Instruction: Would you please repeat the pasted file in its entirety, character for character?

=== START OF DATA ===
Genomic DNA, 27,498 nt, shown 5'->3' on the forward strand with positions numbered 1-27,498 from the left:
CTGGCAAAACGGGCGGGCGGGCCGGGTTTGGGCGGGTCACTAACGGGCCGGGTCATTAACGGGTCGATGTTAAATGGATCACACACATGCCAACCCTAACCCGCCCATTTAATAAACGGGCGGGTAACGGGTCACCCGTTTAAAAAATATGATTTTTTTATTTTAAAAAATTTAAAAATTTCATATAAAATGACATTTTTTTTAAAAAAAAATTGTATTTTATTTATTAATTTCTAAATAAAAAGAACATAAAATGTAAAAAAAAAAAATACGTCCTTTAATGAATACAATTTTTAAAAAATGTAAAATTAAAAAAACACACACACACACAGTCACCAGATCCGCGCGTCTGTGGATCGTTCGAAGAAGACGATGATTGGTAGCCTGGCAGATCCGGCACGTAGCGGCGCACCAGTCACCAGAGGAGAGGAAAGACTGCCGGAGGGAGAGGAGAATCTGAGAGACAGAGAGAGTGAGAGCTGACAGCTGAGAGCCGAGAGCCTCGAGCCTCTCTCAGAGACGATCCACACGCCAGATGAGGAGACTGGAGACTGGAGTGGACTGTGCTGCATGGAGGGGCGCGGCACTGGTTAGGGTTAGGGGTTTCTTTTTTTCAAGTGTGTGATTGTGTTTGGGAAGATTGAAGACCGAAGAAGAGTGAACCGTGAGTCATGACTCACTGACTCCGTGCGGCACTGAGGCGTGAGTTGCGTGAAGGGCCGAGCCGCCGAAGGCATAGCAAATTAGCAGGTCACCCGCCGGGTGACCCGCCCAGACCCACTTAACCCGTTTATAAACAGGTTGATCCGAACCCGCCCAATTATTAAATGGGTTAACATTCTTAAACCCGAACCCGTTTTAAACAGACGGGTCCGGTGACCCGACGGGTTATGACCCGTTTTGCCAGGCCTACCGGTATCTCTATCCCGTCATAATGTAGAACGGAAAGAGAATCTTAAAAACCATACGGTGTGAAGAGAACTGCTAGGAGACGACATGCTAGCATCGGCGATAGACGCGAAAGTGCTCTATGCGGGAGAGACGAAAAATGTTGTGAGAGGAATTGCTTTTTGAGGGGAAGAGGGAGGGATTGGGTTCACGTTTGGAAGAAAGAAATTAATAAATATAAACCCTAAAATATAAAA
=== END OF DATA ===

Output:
Genomic DNA, 27,498 nt, shown 5'->3' on the forward strand with positions numbered 1-27,498 from the left:
CTGGCAAAACGGGCGGGCGGGCCGGGTTTGGGCGGGTCACTAACGGGCCGGGTCATTAACGGGTCGATGTTAAATGGATCACACACATGCCAACCCTAACCCGCCCATTTAATAAACGGGCGGGTAACGGGTCACCCGTTTAAAAAATATGATTTTTTTATTTTAAAAAATTTAAAAATTTCATATAAAATGACATTTTTTTTAAAAAAAAATTGTATTTTATTTATTAATTTCTAAATAAAAAGAACATAAAATGTAAAAAAAAAAAATACGTCCTTTAATGAATACAATTTTTAAAAAATGTAAAATTAAAAAAACACACACACACACAGTCACCAGATCCGCGCGTCTGTGGATCGTTCGAAGAAGACGATGATTGGTAGCCTGGCAGATCCGGCACGTAGCGGCGCACCAGTCACCAGAGGAGAGGAAAGACTGCCGGAGGGAGAGGAGAATCTGAGAGACAGAGAGAGTGAGAGCTGACAGCTGAGAGCCGAGAGCCTCGAGCCTCTCTCAGAGACGATCCACACGCCAGATGAGGAGACTGGAGACTGGAGTGGACTGTGCTGCATGGAGGGGCGCGGCACTGGTTAGGGTTAGGGGTTTCTTTTTTTCAAGTGTGTGATTGTGTTTGGGAAGATTGAAGACCGAAGAAGAGTGAACCGTGAGTCATGACTCACTGACTCCGTGCGGCACTGAGGCGTGAGTTGCGTGAAGGGCCGAGCCGCCGAAGGCATAGCAAATTAGCAGGTCACCCGCCGGGTGACCCGCCCAGACCCACTTAACCCGTTTATAAACAGGTTGATCCGAACCCGCCCAATTATTAAATGGGTTAACATTCTTAAACCCGAACCCGTTTTAAACAGACGGGTCCGGTGACCCGACGGGTTATGACCCGTTTTGCCAGGCCTACCGGTATCTCTATCCCGTCATAATGTAGAACGGAAAGAGAATCTTAAAAACCATACGGTGTGAAGAGAACTGCTAGGAGACGACATGCTAGCATCGGCGATAGACGCGAAAGTGCTCTATGCGGGAGAGACGAAAAATGTTGTGAGAGGAATTGCTTTTTGAGGGGAAGAGGGAGGGATTGGGTTCACGTTTGGAAGAAAGAAATTAATAAATATAAACCCTAAAATATAAAA